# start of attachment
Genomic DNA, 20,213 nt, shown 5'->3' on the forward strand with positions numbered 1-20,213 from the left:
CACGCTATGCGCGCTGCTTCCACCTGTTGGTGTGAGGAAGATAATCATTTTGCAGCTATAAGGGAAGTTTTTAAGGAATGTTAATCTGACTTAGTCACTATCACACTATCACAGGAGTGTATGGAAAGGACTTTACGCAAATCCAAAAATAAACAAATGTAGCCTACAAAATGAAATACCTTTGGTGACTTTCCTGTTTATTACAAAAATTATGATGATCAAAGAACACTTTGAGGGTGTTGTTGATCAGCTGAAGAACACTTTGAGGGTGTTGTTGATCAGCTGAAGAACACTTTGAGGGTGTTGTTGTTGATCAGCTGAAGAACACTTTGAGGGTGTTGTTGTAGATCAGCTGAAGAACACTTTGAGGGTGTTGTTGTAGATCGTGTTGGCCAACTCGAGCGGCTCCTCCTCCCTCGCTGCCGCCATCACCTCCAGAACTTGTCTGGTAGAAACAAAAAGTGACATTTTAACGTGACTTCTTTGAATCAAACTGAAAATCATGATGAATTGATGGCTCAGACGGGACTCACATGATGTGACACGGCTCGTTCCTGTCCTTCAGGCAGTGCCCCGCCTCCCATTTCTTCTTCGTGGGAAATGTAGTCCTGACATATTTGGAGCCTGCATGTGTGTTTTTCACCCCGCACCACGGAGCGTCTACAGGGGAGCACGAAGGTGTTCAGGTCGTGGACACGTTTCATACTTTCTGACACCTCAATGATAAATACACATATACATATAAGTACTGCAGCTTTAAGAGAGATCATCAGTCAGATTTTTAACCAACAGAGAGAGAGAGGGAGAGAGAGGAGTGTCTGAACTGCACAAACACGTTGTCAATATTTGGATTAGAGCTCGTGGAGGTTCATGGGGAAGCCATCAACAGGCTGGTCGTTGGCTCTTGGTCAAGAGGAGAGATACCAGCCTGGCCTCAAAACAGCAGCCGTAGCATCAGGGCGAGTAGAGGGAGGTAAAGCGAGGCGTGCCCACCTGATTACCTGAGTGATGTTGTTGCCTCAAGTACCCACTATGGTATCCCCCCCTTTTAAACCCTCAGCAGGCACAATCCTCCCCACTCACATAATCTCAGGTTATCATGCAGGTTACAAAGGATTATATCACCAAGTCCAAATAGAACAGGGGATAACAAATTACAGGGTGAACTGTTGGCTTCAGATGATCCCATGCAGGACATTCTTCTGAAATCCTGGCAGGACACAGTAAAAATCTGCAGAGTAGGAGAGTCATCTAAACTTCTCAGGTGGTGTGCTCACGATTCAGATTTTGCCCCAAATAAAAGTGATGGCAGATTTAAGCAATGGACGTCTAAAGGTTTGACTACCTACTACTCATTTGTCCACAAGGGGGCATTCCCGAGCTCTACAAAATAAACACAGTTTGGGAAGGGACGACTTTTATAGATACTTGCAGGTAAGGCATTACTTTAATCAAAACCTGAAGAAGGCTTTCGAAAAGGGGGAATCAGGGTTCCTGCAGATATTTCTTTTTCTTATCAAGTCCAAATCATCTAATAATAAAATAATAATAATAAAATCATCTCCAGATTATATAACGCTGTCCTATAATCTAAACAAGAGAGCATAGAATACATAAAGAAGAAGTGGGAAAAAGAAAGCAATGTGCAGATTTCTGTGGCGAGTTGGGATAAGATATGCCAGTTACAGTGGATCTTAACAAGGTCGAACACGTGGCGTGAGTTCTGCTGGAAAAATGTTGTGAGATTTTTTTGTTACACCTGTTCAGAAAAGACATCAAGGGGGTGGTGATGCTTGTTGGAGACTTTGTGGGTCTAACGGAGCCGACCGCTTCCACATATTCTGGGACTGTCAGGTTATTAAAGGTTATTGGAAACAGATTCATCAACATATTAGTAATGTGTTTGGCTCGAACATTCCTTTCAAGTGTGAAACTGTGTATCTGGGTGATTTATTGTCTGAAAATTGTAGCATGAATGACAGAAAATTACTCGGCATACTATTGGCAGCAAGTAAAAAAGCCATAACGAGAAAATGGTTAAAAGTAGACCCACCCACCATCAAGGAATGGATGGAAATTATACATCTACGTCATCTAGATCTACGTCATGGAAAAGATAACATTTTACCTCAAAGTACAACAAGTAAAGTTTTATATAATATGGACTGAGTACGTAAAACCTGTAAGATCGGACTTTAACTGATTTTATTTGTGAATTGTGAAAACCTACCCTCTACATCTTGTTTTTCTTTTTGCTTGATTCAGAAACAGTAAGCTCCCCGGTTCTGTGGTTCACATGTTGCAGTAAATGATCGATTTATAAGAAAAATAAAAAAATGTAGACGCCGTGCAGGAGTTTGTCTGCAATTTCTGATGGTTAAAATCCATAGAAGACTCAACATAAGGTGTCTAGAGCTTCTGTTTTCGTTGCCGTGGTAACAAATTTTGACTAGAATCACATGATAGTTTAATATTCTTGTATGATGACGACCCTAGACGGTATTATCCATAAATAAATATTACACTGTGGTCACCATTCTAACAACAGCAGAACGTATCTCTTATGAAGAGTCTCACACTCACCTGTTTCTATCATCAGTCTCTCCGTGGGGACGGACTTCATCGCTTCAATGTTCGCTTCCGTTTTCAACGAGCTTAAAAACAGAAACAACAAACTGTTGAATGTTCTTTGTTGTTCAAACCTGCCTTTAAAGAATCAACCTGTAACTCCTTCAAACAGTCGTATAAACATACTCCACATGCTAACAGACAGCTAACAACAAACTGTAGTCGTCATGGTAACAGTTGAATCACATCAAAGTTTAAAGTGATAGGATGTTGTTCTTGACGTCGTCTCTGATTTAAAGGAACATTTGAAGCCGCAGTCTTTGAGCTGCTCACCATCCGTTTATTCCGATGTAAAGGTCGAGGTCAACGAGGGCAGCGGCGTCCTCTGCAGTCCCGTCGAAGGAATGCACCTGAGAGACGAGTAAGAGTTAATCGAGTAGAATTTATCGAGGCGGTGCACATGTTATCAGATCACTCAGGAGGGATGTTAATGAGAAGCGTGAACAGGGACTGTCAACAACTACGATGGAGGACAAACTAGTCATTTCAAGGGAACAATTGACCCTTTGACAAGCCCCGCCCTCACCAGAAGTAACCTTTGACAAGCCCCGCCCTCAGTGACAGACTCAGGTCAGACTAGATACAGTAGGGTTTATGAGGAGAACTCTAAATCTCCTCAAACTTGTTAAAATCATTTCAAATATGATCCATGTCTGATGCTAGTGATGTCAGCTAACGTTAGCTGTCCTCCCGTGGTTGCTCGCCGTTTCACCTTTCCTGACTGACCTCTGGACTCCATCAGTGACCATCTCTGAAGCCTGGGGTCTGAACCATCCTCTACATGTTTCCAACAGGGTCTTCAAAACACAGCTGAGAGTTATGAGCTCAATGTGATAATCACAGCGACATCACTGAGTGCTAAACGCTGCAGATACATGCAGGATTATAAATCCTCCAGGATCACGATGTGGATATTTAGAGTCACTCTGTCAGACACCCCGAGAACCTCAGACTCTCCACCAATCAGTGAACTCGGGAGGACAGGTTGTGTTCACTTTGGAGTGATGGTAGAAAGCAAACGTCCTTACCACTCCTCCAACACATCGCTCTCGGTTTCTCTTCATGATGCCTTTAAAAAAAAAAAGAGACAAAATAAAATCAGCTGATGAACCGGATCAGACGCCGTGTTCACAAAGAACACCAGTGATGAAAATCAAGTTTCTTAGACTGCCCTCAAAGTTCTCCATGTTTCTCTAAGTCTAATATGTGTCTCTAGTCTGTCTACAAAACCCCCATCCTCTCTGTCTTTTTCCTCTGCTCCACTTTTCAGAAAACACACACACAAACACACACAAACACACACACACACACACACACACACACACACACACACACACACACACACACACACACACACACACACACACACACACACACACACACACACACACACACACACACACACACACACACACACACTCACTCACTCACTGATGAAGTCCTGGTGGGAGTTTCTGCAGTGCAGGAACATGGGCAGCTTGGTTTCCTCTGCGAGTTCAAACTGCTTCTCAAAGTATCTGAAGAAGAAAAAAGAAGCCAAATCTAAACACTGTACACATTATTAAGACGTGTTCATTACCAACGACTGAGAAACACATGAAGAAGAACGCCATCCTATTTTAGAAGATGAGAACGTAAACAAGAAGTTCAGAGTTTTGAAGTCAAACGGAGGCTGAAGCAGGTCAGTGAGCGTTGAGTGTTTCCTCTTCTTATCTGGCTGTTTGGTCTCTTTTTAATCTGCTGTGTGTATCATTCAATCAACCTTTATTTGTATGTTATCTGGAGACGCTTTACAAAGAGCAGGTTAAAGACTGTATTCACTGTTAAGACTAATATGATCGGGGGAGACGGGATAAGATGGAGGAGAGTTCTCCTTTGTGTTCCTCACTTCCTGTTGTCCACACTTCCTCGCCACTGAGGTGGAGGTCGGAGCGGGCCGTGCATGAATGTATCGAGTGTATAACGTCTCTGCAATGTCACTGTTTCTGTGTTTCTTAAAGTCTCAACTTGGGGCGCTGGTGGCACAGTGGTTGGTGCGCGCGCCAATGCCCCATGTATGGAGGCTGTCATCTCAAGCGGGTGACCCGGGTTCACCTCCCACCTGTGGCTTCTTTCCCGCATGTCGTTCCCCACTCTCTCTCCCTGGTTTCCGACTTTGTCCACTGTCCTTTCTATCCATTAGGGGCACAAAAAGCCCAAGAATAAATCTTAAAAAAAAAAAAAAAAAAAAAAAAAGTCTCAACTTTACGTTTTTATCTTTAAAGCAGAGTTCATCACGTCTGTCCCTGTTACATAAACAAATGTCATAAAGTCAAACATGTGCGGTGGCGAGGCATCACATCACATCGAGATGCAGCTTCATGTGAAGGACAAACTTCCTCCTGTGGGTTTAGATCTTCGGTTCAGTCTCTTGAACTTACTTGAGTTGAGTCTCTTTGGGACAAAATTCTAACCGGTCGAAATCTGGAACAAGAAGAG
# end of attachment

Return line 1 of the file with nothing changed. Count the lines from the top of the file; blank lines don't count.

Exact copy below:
Genomic DNA, 20,213 nt, shown 5'->3' on the forward strand with positions numbered 1-20,213 from the left: